Thursday, 23 April 2015


For all my writer friends out there. From Dani Shapiro's Still Writing: The Perils and Pleasures of a Creative Life. Which I would totally recommend. You know how I love these types of books. And she lived in New York once upon a time. Oh my.

Most of us compose directly on screens at some point the writing process. Desktops, laptops, iPads, and variations and thereof. Walk into any Starbucks, or down the aisle of any train or plane and there we are, our faces made ghostly by the bluish-white light cast from our devices. But the screen can make our work look neat and tidy - finished - before it is. We can swoop in, search and replace, cut and paste, highlight, delete, and all the while the screen absorbs the changes and still look the same. If you've never tried it, see what happens if you write a draft of something longhand. Before long, you will be forced to x out whole sentences. You'll draw circles and asterisks and arrows. You'll change your mind about why you've crossed out, and write "stet" in the margins. It will look messy because it is messy. It should be that: a beautiful, complicated mess. Who knows? Maybe only one sentence will remain. Maybe the whole order will be upended. You'll be able to see a road map of your progress as you build the architecture of your story. The poet Mark Strand has made art of his drafts in which doodles and scribbles and columns fill up the space with what the poet Jorie Graham call "a mildly feverish black cursive."

This fever is lost on the screen. The evidence of the mind making he thing - made visible in the cross outs, the thick rewriting of words over other words, the fanciful sketches - a cloud, a camel, a man in a hat - that seems to ride the waves of language, the places where the pen grows dark and forceful, nearly stabbing in its intensity. This is work being made in real time. Work that reveals its scars.

But - unless we are poets - there are practical considerations to writing longhand. Your hand gets a cramp. You become afraid of losing the notebook. Though I begin most of my creative work in a notebook, when I reach 30 or 40 pages, I type a draft into my computer. What if there was a fire? A flood? The irony that my work stored on a cloud feels safer than the solid weight of a spiral-bound notebook, does not escape me. But at least for a while, the circles and squiggles, the x'd out sentences, the asterisks ad inserts covering every inch of every page have served their purpose. They remind me that my work is changeable. That there is play in this thing I'm doing. I'm a child, finger-painting. This colour? Why not? There is joy - rather than industry - in putting pen to paper. A sense of possibility.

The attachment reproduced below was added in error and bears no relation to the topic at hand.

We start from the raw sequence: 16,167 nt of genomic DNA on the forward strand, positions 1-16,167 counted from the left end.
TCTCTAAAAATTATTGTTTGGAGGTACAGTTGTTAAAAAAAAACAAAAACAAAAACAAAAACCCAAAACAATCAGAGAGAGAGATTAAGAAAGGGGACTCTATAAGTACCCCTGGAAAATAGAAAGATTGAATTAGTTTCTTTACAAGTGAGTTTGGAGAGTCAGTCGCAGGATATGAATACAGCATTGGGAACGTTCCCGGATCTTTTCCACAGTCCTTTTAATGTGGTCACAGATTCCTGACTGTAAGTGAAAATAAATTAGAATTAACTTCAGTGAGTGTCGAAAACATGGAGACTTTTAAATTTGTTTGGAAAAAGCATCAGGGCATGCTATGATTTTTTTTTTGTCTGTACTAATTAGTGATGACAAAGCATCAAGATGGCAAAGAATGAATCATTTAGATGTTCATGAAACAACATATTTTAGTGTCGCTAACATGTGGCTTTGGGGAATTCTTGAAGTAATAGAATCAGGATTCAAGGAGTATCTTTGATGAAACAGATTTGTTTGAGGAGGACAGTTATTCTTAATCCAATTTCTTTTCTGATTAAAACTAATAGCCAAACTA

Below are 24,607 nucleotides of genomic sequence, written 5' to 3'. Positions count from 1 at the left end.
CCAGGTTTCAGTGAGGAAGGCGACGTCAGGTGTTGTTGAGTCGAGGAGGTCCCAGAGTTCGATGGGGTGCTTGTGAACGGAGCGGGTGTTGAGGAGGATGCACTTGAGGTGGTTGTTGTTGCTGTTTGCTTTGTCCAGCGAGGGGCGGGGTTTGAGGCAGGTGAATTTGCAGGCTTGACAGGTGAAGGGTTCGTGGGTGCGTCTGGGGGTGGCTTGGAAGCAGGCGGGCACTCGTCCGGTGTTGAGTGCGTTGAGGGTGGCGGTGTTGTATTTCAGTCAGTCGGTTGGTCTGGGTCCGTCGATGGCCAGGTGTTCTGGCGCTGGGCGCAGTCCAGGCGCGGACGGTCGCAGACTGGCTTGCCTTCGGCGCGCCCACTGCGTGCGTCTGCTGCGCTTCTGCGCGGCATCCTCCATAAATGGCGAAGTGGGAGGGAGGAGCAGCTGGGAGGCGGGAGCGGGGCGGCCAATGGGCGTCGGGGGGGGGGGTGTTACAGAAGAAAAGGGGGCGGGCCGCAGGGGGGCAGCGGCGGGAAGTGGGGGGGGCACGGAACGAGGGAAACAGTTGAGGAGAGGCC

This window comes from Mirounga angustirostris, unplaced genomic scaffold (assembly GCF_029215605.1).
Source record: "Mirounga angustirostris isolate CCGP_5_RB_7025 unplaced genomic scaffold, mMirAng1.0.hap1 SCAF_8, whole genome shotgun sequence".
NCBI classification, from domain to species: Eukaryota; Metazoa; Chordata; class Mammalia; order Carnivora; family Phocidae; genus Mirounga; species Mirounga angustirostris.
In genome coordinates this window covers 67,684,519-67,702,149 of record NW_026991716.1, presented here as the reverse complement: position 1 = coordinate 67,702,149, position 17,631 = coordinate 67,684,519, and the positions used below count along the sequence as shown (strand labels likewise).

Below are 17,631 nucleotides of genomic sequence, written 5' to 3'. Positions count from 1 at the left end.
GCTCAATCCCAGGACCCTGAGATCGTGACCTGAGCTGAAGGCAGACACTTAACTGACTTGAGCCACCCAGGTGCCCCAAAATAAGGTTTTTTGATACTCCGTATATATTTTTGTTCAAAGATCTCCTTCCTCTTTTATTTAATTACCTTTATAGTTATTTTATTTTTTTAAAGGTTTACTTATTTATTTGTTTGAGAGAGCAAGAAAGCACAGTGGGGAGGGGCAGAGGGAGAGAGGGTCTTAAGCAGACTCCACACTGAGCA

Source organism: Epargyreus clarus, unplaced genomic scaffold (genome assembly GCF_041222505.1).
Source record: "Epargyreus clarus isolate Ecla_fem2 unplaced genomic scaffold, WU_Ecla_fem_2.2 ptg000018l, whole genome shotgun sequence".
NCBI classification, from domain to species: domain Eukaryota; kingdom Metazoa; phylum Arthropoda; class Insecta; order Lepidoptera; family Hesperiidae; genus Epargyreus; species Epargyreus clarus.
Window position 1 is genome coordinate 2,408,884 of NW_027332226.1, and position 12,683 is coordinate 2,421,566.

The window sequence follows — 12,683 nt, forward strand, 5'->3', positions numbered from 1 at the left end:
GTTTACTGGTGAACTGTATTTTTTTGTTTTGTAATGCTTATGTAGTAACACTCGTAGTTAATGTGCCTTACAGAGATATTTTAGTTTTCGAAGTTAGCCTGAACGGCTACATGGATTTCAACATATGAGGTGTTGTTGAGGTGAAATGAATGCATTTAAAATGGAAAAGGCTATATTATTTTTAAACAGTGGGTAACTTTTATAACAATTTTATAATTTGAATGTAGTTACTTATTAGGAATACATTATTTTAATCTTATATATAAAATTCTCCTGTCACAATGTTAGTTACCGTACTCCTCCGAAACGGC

For the past dozen years, I have used a particular brand of spiral-bound notebook - dark blue, the insignia of a prep school I did not attend emblazoned on its cover. I've become a little obsessive about those notebooks. They can only be found in one bookstore, in my in-law's hometown. Whenever I visit, I stop by the prep school bookstores and stock up. I carry home armloads of them. I live in fear of running out, or - horrible thought - that they might be discontinued. Why those notebooks? They're nothing special to look at. I have no connection to the school, other than its location in the town where my husband grew up. The reason I'm attached to them is simple: the first time I randomly happened to write in one of those notebooks, the work went well.

We are, many of us, superstitious creatures. We think there may be reasons our day flows in the right direction. A favourite necklace, a penny found on the sidewalk, a crystal we tuck into our pocket, a private mantra - we may rely on talismans to help us along. But I've never heard of a writer feel that way about a device with a screen. Oh sure, they're functional. We would be lost without them. But just as we need to feel our feet on the earth, smell and taste the world around us, the pen scratching against the page, sensory and slow, is the difference between looking at a high-definition picture of a flower and holding that very same flower in your palm, feeling the brush of its petals, the colour of its stamen rubbing off on your fingers.

Pick a notebook, any notebook. if you compose well in it, you will become attached. Choose a pen that feels right. It could be a beautiful, expensive fountain pen, or any old BIC. Whatever feels good in your hand. Okay - this is your notebook, and this is your pen. Balance your notebook on your lap or set it on a table. And wherever you are in your work, stet there. If you listen closely, you'll hear the sound your pen makes as it moves across the page. Now, doodle something. Write a few sentences. Scratch them out. Write a few more.

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